Social Security needs to take corrective action to reduce overpayments

An overpayment is messy.  It results when either the Social Security Administration (“SSA”) makes a mistake or when a claimant fails to notify the SSA about income or resources.  Either way it is messy.   The SSA then takes action to recover the over payment.  Usually they wait too long and by the time the SSA requests it, they are claiming that the claimant owes thousands of dollars.  Usually claimants do not have the money to pay it back and attorneys are reluctant to take a case because there is not a way for the claimant to pay the overpayment, much less an attorney.

Certainly not all overpayments are the SSA’s fault and it does take time to track them down.  Nevertheless, the longer the wait, the more it costs the claimant and in the end, the American tax payer.

The Office of the Inspector General (“OIG”) for the Social Security Administration recently released a report, Concurrent Beneficiaries Improperly Receiving Payments in Excess of Federal Limits.  (Concurrent beneficiaries are those who are eligible for both SSI and Disability Insurance benefits.)  The OIG reviewed the records of 14,800 concurrent beneficiaries.  Out of that group, they found:

  • 246 concurrent beneficiaries received combined payments in excess of Federal limits for undetermined reasons;
  • 2,349 concurrent beneficiaries received combined payments in
    excess of Federal limits because of system-related payment
    computation errors;
  • 152 additional concurrent beneficiaries received combined payments in
    excess of Federal limits because of system-related payment
    computation errors that had been previously reported to the SSA in a prior audit .  In 2011, SSA reported it had taken corrective action to resolve these errors. However, payment errors on these records persisted.

The good news is that the problem numbers seem small when considering that the OIG reviewed the records of 14,800 people.  The bad news is that even though the numbers are small, they add up.  The OIG estimates these errors resulted in approximately $3.4 million in improper SSI payments. If the Agency does not correct these errors, they estimate it will issue approximately $2 million in additional excessive SSI payments to these beneficiaries over the next 12 months.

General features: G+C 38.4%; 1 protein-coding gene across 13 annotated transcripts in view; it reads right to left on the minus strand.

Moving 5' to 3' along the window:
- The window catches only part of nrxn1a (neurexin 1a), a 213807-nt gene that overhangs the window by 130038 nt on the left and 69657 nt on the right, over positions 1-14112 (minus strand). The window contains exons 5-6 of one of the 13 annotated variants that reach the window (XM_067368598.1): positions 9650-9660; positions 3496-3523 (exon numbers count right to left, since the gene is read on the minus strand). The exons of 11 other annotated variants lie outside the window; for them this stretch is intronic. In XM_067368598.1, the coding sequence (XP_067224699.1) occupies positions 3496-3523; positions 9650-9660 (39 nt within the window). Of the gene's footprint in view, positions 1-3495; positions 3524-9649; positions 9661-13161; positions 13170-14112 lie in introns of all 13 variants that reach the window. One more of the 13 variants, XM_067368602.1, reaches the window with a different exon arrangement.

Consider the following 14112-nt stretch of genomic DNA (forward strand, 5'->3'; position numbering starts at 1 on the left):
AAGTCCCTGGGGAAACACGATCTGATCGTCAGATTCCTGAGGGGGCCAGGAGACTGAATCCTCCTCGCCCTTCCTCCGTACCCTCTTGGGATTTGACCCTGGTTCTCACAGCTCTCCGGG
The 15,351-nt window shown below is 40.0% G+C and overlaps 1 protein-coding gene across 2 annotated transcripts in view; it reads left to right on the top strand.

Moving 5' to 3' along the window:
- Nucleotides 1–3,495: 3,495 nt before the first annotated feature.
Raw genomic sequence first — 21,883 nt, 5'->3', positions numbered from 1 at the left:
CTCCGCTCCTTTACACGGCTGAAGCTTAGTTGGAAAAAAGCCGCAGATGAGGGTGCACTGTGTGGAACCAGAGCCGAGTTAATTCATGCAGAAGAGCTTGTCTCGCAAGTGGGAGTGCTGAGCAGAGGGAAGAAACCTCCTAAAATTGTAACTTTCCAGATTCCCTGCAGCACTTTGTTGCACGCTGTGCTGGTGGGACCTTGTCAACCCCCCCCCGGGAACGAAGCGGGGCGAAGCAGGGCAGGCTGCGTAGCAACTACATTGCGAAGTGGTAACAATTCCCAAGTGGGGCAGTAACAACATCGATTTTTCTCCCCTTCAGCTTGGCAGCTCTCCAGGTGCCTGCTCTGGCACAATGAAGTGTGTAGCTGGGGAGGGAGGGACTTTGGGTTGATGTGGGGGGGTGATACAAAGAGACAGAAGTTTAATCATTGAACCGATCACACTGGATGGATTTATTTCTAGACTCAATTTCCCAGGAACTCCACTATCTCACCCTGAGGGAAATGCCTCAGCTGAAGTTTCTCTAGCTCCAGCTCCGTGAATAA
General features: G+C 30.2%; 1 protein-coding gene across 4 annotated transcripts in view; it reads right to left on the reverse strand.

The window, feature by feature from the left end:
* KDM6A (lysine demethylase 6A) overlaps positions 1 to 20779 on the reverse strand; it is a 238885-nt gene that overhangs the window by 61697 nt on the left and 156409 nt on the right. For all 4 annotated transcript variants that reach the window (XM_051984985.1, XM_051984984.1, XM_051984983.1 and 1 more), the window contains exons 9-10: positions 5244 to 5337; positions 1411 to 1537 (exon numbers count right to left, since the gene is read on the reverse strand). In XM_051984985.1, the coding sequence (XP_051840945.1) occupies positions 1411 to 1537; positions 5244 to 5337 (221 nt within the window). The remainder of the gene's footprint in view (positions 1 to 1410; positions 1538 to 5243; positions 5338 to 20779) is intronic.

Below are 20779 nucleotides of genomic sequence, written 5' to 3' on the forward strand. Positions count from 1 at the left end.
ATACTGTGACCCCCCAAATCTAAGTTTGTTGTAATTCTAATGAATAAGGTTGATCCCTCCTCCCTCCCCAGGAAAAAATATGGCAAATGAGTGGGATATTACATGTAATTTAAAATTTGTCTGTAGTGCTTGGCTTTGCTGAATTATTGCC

Posted in Health, Overpayments, Social security | Tagged , , | Leave a comment

Quoted today in an article in the Wall Street Journal about disability judges facing more scrutiny

It is no secret among Social Security Disability attorneys that cases are getting tougher to win.  Today an article in the Wall Street Journal confirmed this.  The article, “Government Pulls in Reins on Disability Judges,” discusses how the Social Security Administration (“SSA”) is clamping down on judges by rewriting their job descriptions.  The job descriptions will no longer indicate that they have “complete individual independence,” and will also indicate that they are subject to the “supervision and management” of other agency officials.  The reasons for the changes, according to the article, is that the SSA is trying to rein in on problems such as fraud in the disability adjudication program, noting that there have been some criminal investigations with a few judges.   Another reason for the changes is that they claim they are  trying to promote consistency in adjudication

The article notes that the judges were already facing tightening scrutiny due to prior articles in the Wall Street Journal critical of the disability program.  In response to the scrutiny, they had already been changing their behavior.

In 2010, for example, judges awarded benefits in 67% of their 585,855 decisions, according to federal data.  By 2013, the award rate fell to 56%.  The allowance rate right now is probably at a 40-year historic low, Social Security Administration Deputy Commissioner Glenn Sklar said at a congressional hearing in November.

Thus, the judges somehow felt that in response to scrutiny they had to become tougher.  All attorneys have felt these changes.  I am quoted in the last paragraph of the article.  I mention that I now scrutinize the cases I take more carefully.  If I do not feel I can win it, I will not take it.

Posted in ODAR, Social Security disability hearings | Tagged | Leave a comment

How to dress to see a Social Security Disability attorney and how to dress for a hearing

I sometimes will read the terms that people are searching for when they reach my blog so that I know what topics I should address in future posts. One of the most recent searches that was done was on how to dress to see a Social Security Disability attorney. I have never given any thought as to whether someone is dressing up or down to see me. If you do have that question, my advice would be to wear something comfortable. When I am meeting someone, I am most interested in hearing about why they cannot work. I am not interested in what they are wearing. I would say that comfort is most important. As a potential client, as you are going to be sitting, perhaps for an hour or two while we talk. You should be comfortable.

It is not much different when you go to your hearing in front of a judge at the Office of Disability Adjudication and Review (“ODAR”). When my clients ask me what to wear, I tell them to dress comfortably. It is not a fashion show. You do not need to be there in a suit or tie. However, I also think it is important to be respectful. You will be in front of an administrative law judge. Do not wear jeans with holes in them, low-cut shirts, or baseball hats. You should be mindful that you are in a government office and in front of someone who will be making a decision about your case. Be comfortable as you will be for an hour or two, but when deciding what to wear, give some thought as to where you will be.

Posted in Social Security disability hearings | Tagged | Leave a comment